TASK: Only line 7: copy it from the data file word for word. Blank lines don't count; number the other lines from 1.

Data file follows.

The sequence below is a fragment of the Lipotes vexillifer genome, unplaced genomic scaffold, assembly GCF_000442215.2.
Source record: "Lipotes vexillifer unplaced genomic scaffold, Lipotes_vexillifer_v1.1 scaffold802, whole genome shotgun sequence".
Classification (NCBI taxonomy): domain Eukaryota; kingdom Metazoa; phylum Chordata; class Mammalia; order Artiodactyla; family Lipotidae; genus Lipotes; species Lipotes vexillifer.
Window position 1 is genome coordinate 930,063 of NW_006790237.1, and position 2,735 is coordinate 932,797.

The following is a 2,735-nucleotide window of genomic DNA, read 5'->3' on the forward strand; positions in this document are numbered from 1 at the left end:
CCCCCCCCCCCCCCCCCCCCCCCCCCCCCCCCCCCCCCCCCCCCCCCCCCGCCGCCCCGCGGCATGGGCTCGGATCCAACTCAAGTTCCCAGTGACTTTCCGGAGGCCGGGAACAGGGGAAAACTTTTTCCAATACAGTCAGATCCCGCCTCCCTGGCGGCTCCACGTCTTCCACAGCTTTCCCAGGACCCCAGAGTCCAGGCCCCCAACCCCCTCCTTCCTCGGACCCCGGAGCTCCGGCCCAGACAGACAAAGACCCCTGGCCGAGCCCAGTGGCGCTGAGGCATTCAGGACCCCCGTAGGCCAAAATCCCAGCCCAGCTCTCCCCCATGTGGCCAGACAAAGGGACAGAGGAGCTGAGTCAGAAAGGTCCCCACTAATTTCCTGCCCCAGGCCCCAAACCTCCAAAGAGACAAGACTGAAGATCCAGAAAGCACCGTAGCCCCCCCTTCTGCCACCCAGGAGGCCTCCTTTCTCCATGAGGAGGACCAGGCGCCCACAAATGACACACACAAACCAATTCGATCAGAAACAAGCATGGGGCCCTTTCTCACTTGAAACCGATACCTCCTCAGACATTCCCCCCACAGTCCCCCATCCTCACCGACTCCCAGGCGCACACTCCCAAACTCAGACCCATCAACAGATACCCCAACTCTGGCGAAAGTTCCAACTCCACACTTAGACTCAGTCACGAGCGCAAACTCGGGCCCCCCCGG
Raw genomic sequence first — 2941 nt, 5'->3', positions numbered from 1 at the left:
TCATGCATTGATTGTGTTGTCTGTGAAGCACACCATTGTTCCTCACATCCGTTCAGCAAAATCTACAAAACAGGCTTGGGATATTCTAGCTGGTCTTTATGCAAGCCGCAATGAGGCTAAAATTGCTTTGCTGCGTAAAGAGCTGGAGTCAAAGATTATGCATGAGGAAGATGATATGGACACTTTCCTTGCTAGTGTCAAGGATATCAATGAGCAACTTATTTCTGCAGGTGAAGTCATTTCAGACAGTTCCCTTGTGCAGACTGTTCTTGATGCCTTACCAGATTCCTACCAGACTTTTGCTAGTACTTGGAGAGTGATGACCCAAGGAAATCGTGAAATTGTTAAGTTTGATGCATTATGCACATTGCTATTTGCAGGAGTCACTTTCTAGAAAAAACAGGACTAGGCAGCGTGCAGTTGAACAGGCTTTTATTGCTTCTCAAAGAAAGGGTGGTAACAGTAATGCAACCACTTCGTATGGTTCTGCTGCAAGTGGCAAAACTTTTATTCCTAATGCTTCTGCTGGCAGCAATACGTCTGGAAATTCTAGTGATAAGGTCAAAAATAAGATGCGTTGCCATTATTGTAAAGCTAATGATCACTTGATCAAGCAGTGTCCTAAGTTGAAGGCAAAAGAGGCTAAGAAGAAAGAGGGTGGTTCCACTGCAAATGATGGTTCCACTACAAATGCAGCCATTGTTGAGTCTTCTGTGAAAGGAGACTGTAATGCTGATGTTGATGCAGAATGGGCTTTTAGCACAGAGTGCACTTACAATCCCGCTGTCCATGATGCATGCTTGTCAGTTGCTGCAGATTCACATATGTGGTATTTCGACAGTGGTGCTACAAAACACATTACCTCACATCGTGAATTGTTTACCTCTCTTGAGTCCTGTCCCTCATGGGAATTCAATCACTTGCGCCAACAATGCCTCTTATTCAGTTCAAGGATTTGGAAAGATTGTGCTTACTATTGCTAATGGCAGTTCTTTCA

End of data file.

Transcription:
Raw genomic sequence first — 2941 nt, 5'->3', positions numbered from 1 at the left: